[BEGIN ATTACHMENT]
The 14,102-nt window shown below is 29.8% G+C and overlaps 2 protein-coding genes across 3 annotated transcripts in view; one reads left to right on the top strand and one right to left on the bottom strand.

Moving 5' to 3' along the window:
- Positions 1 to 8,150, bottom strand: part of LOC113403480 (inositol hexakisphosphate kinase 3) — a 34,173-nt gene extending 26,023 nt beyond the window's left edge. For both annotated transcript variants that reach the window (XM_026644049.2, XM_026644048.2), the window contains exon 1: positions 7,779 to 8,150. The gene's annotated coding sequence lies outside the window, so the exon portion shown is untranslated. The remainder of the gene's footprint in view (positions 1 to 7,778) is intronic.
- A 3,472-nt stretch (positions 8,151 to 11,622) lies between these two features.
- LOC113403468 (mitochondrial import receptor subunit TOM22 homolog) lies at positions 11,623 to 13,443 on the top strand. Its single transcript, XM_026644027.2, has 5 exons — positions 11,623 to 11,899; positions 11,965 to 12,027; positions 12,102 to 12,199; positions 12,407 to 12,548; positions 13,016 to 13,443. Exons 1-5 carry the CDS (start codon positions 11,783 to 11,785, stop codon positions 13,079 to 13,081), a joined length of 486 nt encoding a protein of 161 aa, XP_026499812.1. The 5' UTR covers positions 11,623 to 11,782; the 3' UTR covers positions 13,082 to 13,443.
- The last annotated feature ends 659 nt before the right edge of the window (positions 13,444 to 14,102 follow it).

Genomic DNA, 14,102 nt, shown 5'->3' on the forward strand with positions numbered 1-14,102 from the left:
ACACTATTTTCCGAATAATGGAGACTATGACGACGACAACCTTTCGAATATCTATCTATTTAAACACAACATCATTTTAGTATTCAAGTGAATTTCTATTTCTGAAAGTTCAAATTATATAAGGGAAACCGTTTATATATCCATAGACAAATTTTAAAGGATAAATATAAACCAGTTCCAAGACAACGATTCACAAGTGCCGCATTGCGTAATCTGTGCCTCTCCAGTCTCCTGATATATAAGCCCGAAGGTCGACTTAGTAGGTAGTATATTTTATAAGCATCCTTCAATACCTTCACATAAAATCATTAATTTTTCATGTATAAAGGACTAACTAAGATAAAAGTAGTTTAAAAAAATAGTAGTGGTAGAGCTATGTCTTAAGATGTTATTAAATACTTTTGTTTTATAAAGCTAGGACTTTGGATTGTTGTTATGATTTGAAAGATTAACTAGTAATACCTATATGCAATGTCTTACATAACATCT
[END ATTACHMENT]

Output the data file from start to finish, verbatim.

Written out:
The 14,102-nt window shown below is 29.8% G+C and overlaps 2 protein-coding genes across 3 annotated transcripts in view; one reads left to right on the top strand and one right to left on the bottom strand.

Moving 5' to 3' along the window:
- Positions 1 to 8,150, bottom strand: part of LOC113403480 (inositol hexakisphosphate kinase 3) — a 34,173-nt gene extending 26,023 nt beyond the window's left edge. For both annotated transcript variants that reach the window (XM_026644049.2, XM_026644048.2), the window contains exon 1: positions 7,779 to 8,150. The gene's annotated coding sequence lies outside the window, so the exon portion shown is untranslated. The remainder of the gene's footprint in view (positions 1 to 7,778) is intronic.
- A 3,472-nt stretch (positions 8,151 to 11,622) lies between these two features.
- LOC113403468 (mitochondrial import receptor subunit TOM22 homolog) lies at positions 11,623 to 13,443 on the top strand. Its single transcript, XM_026644027.2, has 5 exons — positions 11,623 to 11,899; positions 11,965 to 12,027; positions 12,102 to 12,199; positions 12,407 to 12,548; positions 13,016 to 13,443. Exons 1-5 carry the CDS (start codon positions 11,783 to 11,785, stop codon positions 13,079 to 13,081), a joined length of 486 nt encoding a protein of 161 aa, XP_026499812.1. The 5' UTR covers positions 11,623 to 11,782; the 3' UTR covers positions 13,082 to 13,443.
- The last annotated feature ends 659 nt before the right edge of the window (positions 13,444 to 14,102 follow it).

Genomic DNA, 14,102 nt, shown 5'->3' on the forward strand with positions numbered 1-14,102 from the left:
ACACTATTTTCCGAATAATGGAGACTATGACGACGACAACCTTTCGAATATCTATCTATTTAAACACAACATCATTTTAGTATTCAAGTGAATTTCTATTTCTGAAAGTTCAAATTATATAAGGGAAACCGTTTATATATCCATAGACAAATTTTAAAGGATAAATATAAACCAGTTCCAAGACAACGATTCACAAGTGCCGCATTGCGTAATCTGTGCCTCTCCAGTCTCCTGATATATAAGCCCGAAGGTCGACTTAGTAGGTAGTATATTTTATAAGCATCCTTCAATACCTTCACATAAAATCATTAATTTTTCATGTATAAAGGACTAACTAAGATAAAAGTAGTTTAAAAAAATAGTAGTGGTAGAGCTATGTCTTAAGATGTTATTAAATACTTTTGTTTTATAAAGCTAGGACTTTGGATTGTTGTTATGATTTGAAAGATTAACTAGTAATACCTATATGCAATGTCTTACATAACATCT